THE MORE MOLLYS, THE MERRIER: Think back five years. A young, idiot Hoosier was a heartbeat away from the Presidency, Bob Costas had a broadcast sidekick known as The Juice, Kurt Cobain was relatively happy in his anonymity and The Mollys were gearing up for their very first gig. Isn't it funny how time slips away? Probably not.
But we can have a good time marking its passage by celebrating birthdays, and naturally, Tucson's most popular Irish band has its birthday on St. Patrick's Day. If The Mollys were a dog, we all know the group would be the equivalent of 35 years old. But what's the formula for figuring out how old a band really is? I've never heard of one, but if you use the canine equation the Rolling Stones would be 231 years old, which seems about right.
But we're talking about Nancy McCallion (vocals, guitar, tin whistle and harmonica), Catherine Zavala (vocals, guitar and mandolin), Dan Sorenson (bass), Kevin Schramm (accordion, banjo and guitar) and Gary Mackender (drums and percussion), not Charlie and Co.
The Mollys came together half a decade ago when McCallion got together with Zavala (the two had played in the new wave band Nadine and The Mophonics) and flutist Linda Winkleman to play some St. Paddy's Day ballads.
"Catherine and I have a great relationship as far as being able to play together, being able to talk to each other and being straightforward when talking about music," McCallion says. "The relationship with Catherine is one of the best I've ever had. We have common interests and we're also pretty good friends."
The pair started playing together 14 years ago when both were taking drama classes in their senior year of high school. After graduation, both enrolled in a guitar class at Pima College and began playing long-gone places like the Mosaic Cafe under the name Nadine. When they added other players (including lead guitarist Sorenson) they affixed The Mophonics to the name.
A year or so after Nadine and The Mophonics split up, McCallion found herself in a music education class at the University of Arizona with Winkleman. The evolution of The Mollys had begun.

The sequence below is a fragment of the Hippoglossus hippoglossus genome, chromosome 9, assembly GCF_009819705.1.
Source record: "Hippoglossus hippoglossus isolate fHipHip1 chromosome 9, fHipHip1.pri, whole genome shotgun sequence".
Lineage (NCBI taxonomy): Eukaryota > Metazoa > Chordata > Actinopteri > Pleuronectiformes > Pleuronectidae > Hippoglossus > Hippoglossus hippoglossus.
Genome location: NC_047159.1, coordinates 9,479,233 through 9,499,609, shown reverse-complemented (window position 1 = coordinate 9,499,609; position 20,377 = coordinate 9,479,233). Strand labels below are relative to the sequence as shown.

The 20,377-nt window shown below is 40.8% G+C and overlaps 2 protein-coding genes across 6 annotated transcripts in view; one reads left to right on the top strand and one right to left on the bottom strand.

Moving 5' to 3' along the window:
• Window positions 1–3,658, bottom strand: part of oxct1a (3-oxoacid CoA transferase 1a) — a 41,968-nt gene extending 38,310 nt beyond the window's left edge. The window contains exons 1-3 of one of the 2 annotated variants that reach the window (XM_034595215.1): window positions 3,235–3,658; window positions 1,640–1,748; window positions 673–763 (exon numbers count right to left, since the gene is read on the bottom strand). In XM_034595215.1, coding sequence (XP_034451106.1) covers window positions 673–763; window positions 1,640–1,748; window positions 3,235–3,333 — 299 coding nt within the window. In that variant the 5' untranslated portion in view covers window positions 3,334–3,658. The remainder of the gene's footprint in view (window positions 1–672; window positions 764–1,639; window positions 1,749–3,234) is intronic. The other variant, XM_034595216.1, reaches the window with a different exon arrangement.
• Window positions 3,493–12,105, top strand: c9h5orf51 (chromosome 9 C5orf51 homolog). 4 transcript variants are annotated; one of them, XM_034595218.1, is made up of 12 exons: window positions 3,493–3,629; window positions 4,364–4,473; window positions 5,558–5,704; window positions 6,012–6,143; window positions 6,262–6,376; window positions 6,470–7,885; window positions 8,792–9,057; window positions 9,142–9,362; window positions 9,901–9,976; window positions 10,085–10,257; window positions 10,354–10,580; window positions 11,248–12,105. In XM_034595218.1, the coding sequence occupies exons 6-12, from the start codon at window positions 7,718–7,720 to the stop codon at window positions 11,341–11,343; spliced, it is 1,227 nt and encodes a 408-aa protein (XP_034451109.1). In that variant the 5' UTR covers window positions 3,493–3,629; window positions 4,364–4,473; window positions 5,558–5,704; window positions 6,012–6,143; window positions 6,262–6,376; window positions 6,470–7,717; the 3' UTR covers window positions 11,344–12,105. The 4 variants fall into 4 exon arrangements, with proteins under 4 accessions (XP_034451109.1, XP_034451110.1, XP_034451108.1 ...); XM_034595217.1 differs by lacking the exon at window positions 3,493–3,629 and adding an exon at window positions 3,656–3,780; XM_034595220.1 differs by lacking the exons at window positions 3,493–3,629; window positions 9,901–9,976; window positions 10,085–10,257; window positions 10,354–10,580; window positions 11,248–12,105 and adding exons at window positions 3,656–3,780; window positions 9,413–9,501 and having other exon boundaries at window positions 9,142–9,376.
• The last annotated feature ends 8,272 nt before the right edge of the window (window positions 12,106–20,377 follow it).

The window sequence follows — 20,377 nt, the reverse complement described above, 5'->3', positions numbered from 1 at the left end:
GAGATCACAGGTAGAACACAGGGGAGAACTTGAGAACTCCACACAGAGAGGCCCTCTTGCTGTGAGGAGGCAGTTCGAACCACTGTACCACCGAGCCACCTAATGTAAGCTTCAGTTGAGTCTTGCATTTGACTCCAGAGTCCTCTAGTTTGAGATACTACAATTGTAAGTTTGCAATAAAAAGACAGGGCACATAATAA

"Since she played a flute I was trying to think of what we could play," McCallion remembers. "I have an Irish background and I'd heard a lot of Irish music and it happened to be a couple of months before St. Patrick's Day, so I thought we could get a gig on St. Patrick's Day playing Irish songs. So that's what we did. I asked Cathy to play with us and we started out with the real St. Paddy's Day type of thing, you know, 'Danny Boy' and really sappy stuff."
After the holiday gig at Cushing St. Bar passed, the trio continued to play, but began to tire of the green, corny material. With groups such as The Pogues serving as inspiration, they expanded their sound by adding bass, drums and new material, with both McCallion and Zavala contributing original songs.
These days the group plays virtually every weekend to a fan base that extends south from Tucson to Bisbee and north to Phoenix.
"Right now it seems like we've got the most compatible and ambitious group of musicians we've ever had in the band. Everybody seems to feel like we've really got something good going. They've played music to empty chairs and tables and know how hard it is to get work and it's hard to get people to come out to see you."
If you're one of the many who get out to dance to the rambunctious mixture of Irish, Latin and American music that is The Mollys, you may hear yourself whooping and stomping your approval on their new live album Welt The Floor!
As the name of the self-produced cassette recording implies, this is music to shake your thang to. The 11 tracks include the loose, whirling traditional Irish dance song "Tell Me, Ma," shot through and through with Zavala's spitfire growl; an emerald sparkle of norteño penned by McCallion called "La Llorona" and a bruised, slow blaze of romantic ballad and sad drinking song that McCallion and Zavala wrote together--"This Is My Round."
"A lot of people say the CD and other recordings we've done don't capture the live sound and that we have more energy live," McCallion says. "So we just went ahead and recorded several gigs in a row and then picked out songs that we liked--partially to earn money for our next project."
That's a CD project recorded over a year ago that the band has been shopping to various labels. With the money they get from Welt The Floor! they'll release the CD this summer before McCallion and Zavala leave on their annual tour of the East Coast (which culminates this year with a gig at The American Heritage Festival of Folk Life at the Lincoln Center in New York).
You can pick up a copy of the new album when The Mollys celebrate their fifth anniversary at Cushing St. Grill and Bar, 343 S. Meyer, on Friday, March 17, or look for it at selected music stores around town. Admission to the St. Paddy's Day party is $4.
LAST NOTES: The righteous wrath of 7 Year Bitch explodes Club Congress on Wednesday, March 22, in an all-ages concert. Grotus and Season To Risk are also on the bill. Admission is $8 in advance.
The same venue hosts Gila Bend, the Drakes and the Heart Attacks (a reformation, of sorts, of Earl's Family Bombers) this Friday night. Congress also has the sultry surf-pop of The Mermen on Sunday evening, along with The Saddletones and Chinchilla.
English singer June Tabor has been called "the greatest voice of the last 20 years" by the London Guardian (haven't these people heard Mariah Carey?) She lights up the Southwest Center for Music on Thursday, March 16. Tickets are $10 at the door.
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